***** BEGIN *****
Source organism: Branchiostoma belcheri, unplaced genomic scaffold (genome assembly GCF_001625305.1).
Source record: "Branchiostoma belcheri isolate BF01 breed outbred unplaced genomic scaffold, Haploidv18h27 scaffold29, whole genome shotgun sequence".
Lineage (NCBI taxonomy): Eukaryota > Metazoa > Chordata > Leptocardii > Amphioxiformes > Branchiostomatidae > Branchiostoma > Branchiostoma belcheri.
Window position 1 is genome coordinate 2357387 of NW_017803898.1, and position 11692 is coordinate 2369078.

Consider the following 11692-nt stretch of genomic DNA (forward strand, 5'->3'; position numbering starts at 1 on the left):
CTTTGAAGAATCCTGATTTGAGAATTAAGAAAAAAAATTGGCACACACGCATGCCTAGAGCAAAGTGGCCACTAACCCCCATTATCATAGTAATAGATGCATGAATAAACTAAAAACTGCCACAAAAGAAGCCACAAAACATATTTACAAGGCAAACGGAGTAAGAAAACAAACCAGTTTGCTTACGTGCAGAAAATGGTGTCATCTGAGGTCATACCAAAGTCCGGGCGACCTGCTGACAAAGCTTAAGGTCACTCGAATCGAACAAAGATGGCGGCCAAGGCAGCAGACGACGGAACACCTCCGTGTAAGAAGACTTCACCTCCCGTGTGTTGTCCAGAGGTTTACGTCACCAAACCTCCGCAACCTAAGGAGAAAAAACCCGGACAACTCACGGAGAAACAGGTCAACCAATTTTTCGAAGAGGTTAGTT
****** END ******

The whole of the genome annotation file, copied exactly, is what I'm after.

Source organism: Branchiostoma belcheri, unplaced genomic scaffold (genome assembly GCF_001625305.1).
Source record: "Branchiostoma belcheri isolate BF01 breed outbred unplaced genomic scaffold, Haploidv18h27 scaffold29, whole genome shotgun sequence".
Lineage (NCBI taxonomy): Eukaryota > Metazoa > Chordata > Leptocardii > Amphioxiformes > Branchiostomatidae > Branchiostoma > Branchiostoma belcheri.
Window position 1 is genome coordinate 2357387 of NW_017803898.1, and position 11692 is coordinate 2369078.

Consider the following 11692-nt stretch of genomic DNA (forward strand, 5'->3'; position numbering starts at 1 on the left):
CTTTGAAGAATCCTGATTTGAGAATTAAGAAAAAAAATTGGCACACACGCATGCCTAGAGCAAAGTGGCCACTAACCCCCATTATCATAGTAATAGATGCATGAATAAACTAAAAACTGCCACAAAAGAAGCCACAAAACATATTTACAAGGCAAACGGAGTAAGAAAACAAACCAGTTTGCTTACGTGCAGAAAATGGTGTCATCTGAGGTCATACCAAAGTCCGGGCGACCTGCTGACAAAGCTTAAGGTCACTCGAATCGAACAAAGATGGCGGCCAAGGCAGCAGACGACGGAACACCTCCGTGTAAGAAGACTTCACCTCCCGTGTGTTGTCCAGAGGTTTACGTCACCAAACCTCCGCAACCTAAGGAGAAAAAACCCGGACAACTCACGGAGAAACAGGTCAACCAATTTTTCGAAGAGGTTAGTT